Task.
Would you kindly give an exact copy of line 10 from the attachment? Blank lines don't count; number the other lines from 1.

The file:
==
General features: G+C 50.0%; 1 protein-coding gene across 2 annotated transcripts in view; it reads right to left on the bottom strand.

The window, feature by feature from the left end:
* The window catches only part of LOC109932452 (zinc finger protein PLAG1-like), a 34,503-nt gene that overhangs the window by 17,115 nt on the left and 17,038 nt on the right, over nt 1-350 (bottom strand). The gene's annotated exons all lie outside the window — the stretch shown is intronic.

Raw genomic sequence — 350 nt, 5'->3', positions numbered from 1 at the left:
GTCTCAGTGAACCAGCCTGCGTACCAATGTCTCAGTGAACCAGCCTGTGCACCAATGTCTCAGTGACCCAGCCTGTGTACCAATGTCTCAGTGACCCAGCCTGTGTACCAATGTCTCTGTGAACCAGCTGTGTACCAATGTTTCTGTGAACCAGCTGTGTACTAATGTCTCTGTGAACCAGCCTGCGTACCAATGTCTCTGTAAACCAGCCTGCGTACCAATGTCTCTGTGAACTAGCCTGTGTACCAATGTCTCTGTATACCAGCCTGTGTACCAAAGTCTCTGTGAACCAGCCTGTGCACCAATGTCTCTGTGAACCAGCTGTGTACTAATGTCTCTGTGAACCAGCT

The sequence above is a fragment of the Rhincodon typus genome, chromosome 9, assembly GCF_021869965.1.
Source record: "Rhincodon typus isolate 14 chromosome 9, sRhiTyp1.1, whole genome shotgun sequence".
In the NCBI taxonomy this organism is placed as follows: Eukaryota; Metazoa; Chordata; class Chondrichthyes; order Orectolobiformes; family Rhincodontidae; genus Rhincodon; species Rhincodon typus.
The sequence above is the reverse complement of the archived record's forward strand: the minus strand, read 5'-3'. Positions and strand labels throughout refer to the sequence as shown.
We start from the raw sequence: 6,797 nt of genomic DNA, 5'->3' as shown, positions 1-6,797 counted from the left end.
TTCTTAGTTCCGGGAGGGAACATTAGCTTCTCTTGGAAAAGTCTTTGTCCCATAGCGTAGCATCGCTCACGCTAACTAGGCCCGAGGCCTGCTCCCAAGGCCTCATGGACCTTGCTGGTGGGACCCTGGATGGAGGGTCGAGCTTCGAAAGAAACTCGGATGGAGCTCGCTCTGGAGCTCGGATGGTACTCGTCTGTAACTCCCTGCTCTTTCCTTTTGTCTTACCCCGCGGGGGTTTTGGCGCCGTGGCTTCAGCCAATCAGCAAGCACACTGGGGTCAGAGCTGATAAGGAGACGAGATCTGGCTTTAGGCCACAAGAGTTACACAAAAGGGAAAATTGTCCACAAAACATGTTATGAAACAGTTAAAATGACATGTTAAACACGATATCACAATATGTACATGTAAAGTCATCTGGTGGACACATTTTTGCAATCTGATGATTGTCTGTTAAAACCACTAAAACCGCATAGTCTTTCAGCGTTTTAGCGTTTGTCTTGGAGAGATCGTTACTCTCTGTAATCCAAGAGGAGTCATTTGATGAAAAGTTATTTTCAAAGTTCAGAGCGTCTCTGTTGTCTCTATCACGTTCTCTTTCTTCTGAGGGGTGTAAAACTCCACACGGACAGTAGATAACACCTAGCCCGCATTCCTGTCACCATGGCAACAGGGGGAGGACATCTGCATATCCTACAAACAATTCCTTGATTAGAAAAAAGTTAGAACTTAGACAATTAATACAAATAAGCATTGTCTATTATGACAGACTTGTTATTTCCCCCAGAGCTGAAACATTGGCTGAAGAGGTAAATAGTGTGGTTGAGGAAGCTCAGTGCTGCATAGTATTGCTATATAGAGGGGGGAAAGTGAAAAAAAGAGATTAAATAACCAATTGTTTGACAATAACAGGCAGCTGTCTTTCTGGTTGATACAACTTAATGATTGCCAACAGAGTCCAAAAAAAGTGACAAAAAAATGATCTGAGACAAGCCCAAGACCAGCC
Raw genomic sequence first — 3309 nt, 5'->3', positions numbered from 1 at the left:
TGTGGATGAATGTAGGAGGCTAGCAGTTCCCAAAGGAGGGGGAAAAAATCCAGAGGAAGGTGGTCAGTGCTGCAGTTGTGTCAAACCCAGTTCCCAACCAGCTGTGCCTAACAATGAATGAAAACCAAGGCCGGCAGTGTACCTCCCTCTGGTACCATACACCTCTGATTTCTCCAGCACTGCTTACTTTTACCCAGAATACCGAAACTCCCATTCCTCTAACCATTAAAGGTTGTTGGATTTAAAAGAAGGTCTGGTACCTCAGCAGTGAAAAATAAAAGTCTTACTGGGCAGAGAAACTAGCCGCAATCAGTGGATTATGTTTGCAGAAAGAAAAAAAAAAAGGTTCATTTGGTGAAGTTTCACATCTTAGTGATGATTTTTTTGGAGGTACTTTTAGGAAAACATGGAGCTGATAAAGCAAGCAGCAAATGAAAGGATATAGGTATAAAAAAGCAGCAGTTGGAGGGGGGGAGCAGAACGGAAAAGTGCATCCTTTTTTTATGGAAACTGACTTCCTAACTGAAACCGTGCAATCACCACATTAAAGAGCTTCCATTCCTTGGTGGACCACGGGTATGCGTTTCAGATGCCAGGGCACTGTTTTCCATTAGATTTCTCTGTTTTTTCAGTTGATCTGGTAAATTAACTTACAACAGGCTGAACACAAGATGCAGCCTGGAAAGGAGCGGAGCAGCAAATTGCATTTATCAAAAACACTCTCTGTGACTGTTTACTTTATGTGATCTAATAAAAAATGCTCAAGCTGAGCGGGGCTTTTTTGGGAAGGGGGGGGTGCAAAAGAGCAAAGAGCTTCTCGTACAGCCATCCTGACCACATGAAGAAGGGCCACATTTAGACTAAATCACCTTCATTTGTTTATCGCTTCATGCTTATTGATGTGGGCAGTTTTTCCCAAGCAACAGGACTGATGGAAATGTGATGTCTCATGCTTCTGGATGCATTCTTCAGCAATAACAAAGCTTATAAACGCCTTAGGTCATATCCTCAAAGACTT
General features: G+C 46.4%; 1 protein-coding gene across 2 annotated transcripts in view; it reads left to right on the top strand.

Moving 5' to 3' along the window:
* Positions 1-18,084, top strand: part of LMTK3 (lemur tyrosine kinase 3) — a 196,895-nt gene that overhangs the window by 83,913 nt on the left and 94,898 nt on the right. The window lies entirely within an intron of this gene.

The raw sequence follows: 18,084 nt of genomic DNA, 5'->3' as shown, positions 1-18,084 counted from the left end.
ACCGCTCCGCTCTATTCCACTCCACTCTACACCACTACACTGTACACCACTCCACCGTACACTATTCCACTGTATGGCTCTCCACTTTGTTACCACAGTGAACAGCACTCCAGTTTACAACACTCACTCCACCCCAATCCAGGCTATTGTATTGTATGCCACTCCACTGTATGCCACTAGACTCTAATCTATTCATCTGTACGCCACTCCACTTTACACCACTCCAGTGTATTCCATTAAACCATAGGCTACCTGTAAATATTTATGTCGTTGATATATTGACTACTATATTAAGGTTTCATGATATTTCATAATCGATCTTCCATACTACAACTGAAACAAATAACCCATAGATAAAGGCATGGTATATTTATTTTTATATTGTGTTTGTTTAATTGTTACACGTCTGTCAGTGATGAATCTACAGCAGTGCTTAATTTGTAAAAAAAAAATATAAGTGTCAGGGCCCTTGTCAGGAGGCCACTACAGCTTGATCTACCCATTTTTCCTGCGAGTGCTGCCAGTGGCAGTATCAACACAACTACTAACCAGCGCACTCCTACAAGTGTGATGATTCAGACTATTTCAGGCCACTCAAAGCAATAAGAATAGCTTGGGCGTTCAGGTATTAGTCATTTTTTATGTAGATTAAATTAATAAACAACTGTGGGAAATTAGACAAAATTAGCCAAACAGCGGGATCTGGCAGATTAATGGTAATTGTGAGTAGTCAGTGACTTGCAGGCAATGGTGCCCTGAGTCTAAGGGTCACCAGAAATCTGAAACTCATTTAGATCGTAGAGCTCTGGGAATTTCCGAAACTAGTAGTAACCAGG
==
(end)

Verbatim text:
We start from the raw sequence: 6,797 nt of genomic DNA, 5'->3' as shown, positions 1-6,797 counted from the left end.